Reminding his audience that water is a human right, as declared by the United Nations, Harold Lovell, Political Leader of the United Progressive Party (UPP), says Antigua and Barbuda’s approach to water management has to change.
Therefore, in its commitment to improve delivery to various sectors, a UPP Administration will look to re-incorporate ground water into the distribution system, Lovell says.
As a former employee of the Antigua Public Utilities Authority (APUA) Water Division, Lovell recalls that, up to the late 1970s, potable-quality water used to be obtained from a number of wells, particularly in the southern section of Antigua.
However, he says, mainly because of poor planning for development, these sources became polluted by human encroachment, or were contaminated by sea water, making the water brackish.
Lovell notes that the Rural West community is one that utilized ground water in the past. Therefore, he believes that the installation of a purification station near the end of the water course would make it usable again – although not for certain purposes, like cooking and personal hygiene.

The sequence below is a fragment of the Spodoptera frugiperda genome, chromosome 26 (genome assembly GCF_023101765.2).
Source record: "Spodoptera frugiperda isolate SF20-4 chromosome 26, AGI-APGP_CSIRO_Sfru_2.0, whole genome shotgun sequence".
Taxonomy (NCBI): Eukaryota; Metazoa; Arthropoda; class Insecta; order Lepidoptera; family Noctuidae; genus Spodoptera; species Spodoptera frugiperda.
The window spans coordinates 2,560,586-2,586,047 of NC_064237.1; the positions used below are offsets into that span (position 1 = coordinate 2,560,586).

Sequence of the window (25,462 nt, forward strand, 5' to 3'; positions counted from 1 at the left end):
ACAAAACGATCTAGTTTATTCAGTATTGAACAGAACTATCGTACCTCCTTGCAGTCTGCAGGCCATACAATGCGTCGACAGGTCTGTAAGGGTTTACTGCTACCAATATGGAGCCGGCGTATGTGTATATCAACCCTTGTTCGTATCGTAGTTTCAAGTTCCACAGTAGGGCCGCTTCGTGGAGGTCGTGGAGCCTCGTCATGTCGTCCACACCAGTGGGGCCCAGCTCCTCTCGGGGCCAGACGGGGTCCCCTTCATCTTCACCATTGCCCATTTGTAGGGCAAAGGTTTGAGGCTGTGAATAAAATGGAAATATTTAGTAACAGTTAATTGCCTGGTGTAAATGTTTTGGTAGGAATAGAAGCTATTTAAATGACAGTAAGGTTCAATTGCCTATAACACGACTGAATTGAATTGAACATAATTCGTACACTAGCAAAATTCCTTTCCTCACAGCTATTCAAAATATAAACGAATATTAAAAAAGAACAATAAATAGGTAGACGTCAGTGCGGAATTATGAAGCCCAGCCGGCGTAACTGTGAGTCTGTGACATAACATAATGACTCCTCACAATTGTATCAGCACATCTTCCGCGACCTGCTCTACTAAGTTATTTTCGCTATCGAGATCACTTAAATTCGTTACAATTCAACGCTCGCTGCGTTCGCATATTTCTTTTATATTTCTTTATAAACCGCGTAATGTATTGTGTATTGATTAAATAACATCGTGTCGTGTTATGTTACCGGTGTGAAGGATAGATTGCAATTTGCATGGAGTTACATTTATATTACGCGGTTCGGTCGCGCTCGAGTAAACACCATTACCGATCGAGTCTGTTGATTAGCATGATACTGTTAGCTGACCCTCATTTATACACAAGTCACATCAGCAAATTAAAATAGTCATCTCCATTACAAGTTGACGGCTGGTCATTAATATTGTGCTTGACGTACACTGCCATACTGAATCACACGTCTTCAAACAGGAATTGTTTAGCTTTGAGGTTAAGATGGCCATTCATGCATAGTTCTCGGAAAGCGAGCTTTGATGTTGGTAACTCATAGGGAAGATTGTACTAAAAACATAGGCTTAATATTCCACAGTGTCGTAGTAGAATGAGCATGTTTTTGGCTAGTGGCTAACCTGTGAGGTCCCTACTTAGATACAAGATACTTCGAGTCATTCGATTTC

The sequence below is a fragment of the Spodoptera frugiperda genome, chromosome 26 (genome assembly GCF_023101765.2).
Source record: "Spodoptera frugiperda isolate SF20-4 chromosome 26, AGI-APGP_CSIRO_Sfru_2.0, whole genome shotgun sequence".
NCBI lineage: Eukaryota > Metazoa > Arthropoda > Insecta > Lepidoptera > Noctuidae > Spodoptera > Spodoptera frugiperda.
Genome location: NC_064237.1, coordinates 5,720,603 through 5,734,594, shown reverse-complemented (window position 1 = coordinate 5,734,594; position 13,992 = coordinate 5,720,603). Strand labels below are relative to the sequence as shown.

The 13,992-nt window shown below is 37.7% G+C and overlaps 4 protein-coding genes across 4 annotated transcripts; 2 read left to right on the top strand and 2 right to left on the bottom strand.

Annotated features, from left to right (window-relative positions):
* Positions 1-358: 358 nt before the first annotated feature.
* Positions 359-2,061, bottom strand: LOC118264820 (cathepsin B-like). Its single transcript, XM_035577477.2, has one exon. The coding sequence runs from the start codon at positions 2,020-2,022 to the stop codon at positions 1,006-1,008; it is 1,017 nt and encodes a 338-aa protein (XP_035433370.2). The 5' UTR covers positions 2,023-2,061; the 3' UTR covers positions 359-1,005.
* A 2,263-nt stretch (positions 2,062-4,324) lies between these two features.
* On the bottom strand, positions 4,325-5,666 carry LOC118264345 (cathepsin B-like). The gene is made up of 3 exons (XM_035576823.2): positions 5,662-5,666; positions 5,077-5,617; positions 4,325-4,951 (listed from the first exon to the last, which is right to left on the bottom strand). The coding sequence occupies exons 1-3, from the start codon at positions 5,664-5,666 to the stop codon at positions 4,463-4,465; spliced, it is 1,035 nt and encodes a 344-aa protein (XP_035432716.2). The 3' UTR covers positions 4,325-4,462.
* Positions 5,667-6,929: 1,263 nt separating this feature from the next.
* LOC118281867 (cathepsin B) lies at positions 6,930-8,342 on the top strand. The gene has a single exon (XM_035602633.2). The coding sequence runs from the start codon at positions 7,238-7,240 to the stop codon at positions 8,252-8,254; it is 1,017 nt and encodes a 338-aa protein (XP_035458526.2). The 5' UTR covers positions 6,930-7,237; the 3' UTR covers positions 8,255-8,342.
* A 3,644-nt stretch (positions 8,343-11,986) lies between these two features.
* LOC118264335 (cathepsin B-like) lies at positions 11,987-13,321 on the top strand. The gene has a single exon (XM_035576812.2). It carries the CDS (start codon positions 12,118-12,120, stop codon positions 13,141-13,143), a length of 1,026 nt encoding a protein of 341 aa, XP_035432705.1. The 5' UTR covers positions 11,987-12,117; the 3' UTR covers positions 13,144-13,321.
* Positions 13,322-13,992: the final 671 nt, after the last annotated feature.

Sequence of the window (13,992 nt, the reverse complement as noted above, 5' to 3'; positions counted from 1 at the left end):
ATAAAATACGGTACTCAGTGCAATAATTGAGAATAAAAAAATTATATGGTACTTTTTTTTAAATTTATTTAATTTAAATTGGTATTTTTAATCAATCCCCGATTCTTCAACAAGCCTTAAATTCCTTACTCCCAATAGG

Similarly, he believes that treatment of the brackish water could make it fit for use and help farmers to irrigate their crops.
Meanwhile, one senior citizen, Elaine Samuel, recalls that, decades ago, several wells in the heart of St. John’s provided water to city-dwellers, who accessed the commodity by hand-pumps.
Samuel believes that modern technology could be deployed to locate these water reserves and they could be reincorporated into the distribution system, as well.
The Browne Administration had promised to establish a multimillion-gallon reverse osmosis plant in Bethesda by September 2022, but has since announced that it will not come onstream before 2023.
Given Antigua’s peculiar climate, Lovell acknowledges that the main method of water provision, going forward, will continue to be desalination. But, he says, it is the most expensive way to provide water.
Therefore, he says, ground water, as well as surface catchments, will have to be utilized, if the country is to enjoy regular and dependable water service in the long run.
The UPP has already made overtures to experts in Israel, and Lovell says that persons in Dubai have also been consulted about Antigua and Barbuda’s perennial water problems.